Monday 20 January 2020

Natural disaster: our crisis in conservation

Nature: Whittled Away: Ireland's Vanishing Nature, Pádraic Fogarty, The Collins Press, hbk, 376 pages, €19.99

Warning: Ecologist Padraic Fogarty is a former chairman of the Irish Wildlife Trust
Warning: Ecologist Padraic Fogarty is a former chairman of the Irish Wildlife Trust
Whittled Away

Paul Melia

A new book claims a lack of leadership and a failure by politicians to tackle mis-information and powerful vested interests have left deep scars on our natural world.

For a country which prides itself on its green image, it's astonishing how much of our wildlife has been lost over recent decades as progress marches on with little or no concern for the natural world.

Our seas, rivers and lakes are overfished and often polluted, native bird species have been lost or are in danger of extinction, industrial-scale farming has decimated wildlife, there appears to be no management plans for many of our national parks - and without a dedicated minister responsible for ecology, the rot will continue.

But perhaps the most startling fact which Pádraic Fogarty presents in Whittled Away: Ireland's Vanishing Nature is the revelation that the agency tasked with promoting our supposedly sustainable food industry, Bord Bia, receives three times the budget of the National Parks and Wildlife Service (NPWS), which is responsible for the conservation of our natural heritage.

The rot goes deeper. As he points out, farmers who attempt to do the "right thing" lose out financially. Under the Green Low-Carbon Agri-Environment Scheme (GLAS), grants of up to €370 per hectare are paid every year to maintain conservation areas. A landowner who plants non-native forestry including Sitka spruce receives €440.

"In other words," Fogarty writes, "the State recognises the role of traditional farmers in maintaining important conservation areas by paying them substantially less with significantly lower certainty of future income."

A professional ecologist and former chairman of the Irish Wildlife Trust, Fogarty clearly has skin in the game, but this book should serve as a useful reminder about just how much we have lost in recent decades, and how much more we stand to lose unless profound changes are made to how we protect our most valuable asset.

It's not as if there haven't been warnings. The book opens with a quote from a June 1969 report from An Foras Forbartha which highlights how Ireland has a "remarkable heritage" which is of "growing importance" in terms of education and recreation, the pursuit of historic and scientific research and development of tourism.

But it adds: "This heritage is, however, steadily being whittled away by neglect and natural forces on the one hand, and on the other hand by human exploitation, pollution and other aspects of modern development."

Public perception is often at odds with the reality on the ground. Despite the fact that at least 115 species of plant and animal have become extinct since the arrival of humans, and as many as one-third are under threat, the blame appears to rest with birds and bees.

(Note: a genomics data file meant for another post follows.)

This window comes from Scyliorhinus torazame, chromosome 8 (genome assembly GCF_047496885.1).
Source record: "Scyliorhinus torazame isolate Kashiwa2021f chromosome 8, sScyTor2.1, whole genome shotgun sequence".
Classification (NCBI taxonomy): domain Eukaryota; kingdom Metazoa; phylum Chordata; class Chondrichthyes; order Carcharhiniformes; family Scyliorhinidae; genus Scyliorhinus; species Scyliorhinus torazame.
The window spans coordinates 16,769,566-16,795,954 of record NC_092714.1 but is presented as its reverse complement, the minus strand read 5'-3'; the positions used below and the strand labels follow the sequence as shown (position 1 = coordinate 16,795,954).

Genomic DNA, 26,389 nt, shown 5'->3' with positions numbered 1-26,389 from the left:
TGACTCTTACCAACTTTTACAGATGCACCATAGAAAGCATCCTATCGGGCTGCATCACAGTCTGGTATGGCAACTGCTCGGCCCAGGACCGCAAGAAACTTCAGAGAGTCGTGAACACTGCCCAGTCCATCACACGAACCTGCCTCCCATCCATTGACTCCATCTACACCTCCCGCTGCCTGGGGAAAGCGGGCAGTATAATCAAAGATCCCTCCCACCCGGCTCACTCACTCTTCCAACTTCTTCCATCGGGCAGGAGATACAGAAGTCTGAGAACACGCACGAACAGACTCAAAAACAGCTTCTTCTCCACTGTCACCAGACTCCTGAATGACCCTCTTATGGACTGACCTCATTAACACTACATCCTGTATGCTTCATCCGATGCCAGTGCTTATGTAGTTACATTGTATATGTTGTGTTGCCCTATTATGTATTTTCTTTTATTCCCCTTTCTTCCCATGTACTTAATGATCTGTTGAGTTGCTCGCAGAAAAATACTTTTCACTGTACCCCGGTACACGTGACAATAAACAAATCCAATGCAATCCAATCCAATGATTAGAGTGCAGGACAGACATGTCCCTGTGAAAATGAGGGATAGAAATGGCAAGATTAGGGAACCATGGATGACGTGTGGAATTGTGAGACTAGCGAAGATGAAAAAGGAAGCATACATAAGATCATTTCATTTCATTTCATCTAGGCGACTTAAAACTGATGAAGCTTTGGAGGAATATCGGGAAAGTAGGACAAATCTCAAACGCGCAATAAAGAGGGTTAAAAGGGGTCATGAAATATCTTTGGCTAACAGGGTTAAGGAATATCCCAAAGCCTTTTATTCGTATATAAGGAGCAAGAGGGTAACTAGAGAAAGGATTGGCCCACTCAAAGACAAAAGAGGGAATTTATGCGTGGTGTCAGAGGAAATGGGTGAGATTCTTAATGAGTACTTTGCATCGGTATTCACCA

It is often suggested that EU rules on nature conservation and protection of birds including the hen harrier are the cause of farmers' economic woes, making farms "worthless", but the blame is never put at the feet of policymakers, he notes.

"Considering birds don't make any decisions about how land is valued, it can be startling how people can ascribe to them such sweeping powers," he wryly says.

He suggests that only the Burren is being properly managed, with the Wicklow Mountains in a "bad way" and "in crisis", Connemara in need of "urgent surgery" to reverse its ecological decline and "desolation" in Glenveagh National Park where turf-cutting takes place on its boundary.

On government plans to ramp-up food production, he notes there has been little or no analysis or measures to protect the environment and reverse the decline of the corncrake, curlew or yellowhammer and our hedgerows, or to measure the impact of greenhouse gas emissions from the national herd. "Even today, in a world of €3 chickens and where one third of produce is simply thrown away, there is a strong argument that we are oversupplied with food," he says.

He points to some possible solutions, which at the very least are worthy of debate, including the re-introduction of long-lost species like wild boar, cranes and wolves. Wolves were re-introduced to Yellowstone National Park in 1995, preyed on deer, which reduced intense grazing, and resulted in growth of new trees. In Sweden, wild boar were re-introduced and due to their movements, native woodlands flourished.

This fine book, while perhaps a little long, should be required reading for politicians and many of its findings should be debated in schools to at least inform a proper debate on what next for Ireland and our natural world.

There is some hope. Some of the best and brightest minds in the public service, including those in Bord Bia, are "steering the ship in the right direction", but the problem is that industry and government "have yet to pick up the oars and start rowing". Politicians, he concludes, "too often abandon their duty".

"Even now, change and restoration is possible. Do we want it? Just say the word."

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